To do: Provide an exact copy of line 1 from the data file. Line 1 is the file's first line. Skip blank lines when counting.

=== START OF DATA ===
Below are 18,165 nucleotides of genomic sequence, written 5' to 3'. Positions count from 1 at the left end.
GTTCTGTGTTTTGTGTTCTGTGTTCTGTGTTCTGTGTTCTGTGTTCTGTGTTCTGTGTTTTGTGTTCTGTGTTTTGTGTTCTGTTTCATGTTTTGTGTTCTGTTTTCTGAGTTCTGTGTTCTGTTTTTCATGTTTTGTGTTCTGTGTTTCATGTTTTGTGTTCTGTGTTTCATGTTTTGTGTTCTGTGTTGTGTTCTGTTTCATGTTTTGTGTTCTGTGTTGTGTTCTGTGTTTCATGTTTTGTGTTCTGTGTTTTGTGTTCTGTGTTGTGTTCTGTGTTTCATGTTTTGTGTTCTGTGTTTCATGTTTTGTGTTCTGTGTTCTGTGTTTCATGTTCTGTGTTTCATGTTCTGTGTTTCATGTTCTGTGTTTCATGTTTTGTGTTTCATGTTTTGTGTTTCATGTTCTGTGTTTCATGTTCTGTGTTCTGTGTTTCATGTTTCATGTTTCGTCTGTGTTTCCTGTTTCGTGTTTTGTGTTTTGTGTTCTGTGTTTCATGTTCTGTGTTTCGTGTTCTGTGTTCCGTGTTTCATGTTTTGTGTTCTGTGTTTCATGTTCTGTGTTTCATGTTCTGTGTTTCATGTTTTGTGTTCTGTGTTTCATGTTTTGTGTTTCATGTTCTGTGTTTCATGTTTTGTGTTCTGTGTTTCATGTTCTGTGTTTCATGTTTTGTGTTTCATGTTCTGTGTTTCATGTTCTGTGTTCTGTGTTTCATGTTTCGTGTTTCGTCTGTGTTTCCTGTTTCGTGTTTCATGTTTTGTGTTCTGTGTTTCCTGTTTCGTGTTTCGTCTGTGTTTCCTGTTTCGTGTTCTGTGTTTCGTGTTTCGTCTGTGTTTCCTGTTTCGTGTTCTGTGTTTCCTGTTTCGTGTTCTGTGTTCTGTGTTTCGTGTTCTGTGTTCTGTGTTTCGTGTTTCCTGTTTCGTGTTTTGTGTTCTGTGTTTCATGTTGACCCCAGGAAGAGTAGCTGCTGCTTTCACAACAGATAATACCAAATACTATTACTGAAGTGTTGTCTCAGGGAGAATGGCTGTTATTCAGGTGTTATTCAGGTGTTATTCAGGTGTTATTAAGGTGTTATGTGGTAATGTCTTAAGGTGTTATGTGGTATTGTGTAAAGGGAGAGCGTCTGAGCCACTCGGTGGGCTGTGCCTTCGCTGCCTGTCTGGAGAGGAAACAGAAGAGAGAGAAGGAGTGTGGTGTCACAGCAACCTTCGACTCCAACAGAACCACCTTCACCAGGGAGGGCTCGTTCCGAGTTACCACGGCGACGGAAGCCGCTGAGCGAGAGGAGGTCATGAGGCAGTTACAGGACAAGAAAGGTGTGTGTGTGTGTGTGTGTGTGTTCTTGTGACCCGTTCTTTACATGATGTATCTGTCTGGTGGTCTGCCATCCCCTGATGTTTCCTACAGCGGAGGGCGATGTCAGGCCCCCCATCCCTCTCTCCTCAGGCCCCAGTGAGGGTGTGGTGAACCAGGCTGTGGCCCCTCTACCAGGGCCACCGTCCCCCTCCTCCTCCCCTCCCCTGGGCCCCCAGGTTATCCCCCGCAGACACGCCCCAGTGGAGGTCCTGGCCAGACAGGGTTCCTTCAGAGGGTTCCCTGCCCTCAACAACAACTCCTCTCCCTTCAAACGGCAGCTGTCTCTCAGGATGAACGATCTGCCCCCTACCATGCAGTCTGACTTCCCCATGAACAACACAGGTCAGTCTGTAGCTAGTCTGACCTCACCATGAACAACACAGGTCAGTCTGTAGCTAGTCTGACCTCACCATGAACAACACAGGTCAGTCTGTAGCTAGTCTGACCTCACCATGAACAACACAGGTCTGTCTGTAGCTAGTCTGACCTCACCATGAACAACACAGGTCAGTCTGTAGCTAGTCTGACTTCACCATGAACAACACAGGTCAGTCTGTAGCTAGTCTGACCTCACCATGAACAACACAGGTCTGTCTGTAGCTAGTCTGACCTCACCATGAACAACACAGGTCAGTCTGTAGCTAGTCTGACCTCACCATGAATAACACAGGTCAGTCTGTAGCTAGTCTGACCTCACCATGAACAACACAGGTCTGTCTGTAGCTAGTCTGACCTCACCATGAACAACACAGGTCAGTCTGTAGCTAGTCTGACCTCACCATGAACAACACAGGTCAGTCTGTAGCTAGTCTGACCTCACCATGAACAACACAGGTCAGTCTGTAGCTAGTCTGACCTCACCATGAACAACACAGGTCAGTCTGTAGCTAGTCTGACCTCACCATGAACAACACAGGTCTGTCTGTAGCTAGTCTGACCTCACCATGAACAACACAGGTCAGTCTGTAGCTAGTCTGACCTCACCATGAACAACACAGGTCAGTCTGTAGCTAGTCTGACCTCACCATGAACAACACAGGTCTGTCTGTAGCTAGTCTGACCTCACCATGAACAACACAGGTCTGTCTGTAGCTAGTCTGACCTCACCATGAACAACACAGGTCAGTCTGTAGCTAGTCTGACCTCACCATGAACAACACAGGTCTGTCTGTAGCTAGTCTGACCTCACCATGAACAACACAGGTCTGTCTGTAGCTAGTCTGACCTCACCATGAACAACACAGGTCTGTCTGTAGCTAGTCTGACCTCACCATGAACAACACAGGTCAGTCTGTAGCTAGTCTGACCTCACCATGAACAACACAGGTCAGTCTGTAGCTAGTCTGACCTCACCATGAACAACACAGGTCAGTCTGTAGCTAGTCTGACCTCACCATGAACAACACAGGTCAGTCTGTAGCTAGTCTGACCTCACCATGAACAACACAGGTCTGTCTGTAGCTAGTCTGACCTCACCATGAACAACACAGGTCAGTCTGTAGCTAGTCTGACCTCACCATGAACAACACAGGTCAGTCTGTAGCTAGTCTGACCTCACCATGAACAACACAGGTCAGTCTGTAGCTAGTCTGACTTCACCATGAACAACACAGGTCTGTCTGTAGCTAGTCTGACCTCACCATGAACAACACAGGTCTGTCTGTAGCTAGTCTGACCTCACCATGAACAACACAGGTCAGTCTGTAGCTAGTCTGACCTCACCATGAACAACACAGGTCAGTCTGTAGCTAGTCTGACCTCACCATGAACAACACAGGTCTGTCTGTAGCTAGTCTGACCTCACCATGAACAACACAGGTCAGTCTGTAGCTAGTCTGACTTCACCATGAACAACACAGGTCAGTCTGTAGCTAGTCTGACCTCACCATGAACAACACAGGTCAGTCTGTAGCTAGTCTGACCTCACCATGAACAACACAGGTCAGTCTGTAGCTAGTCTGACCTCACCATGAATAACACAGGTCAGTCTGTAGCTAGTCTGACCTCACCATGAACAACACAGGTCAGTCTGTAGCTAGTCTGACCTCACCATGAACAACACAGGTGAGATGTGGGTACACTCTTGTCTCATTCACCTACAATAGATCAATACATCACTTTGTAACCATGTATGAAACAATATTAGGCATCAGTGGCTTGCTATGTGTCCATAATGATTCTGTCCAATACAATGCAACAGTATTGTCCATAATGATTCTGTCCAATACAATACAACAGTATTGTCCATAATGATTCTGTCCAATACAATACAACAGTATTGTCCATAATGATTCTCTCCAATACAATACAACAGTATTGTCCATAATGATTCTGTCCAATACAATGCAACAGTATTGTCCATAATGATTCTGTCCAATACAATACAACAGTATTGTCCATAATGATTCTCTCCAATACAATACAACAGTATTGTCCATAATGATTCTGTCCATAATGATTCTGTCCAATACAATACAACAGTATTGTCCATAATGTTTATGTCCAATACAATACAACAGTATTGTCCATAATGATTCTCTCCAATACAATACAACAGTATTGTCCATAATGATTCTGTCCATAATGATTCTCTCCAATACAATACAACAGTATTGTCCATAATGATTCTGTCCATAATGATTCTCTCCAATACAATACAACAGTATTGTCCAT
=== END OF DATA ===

Below are 18,165 nucleotides of genomic sequence, written 5' to 3'. Positions count from 1 at the left end.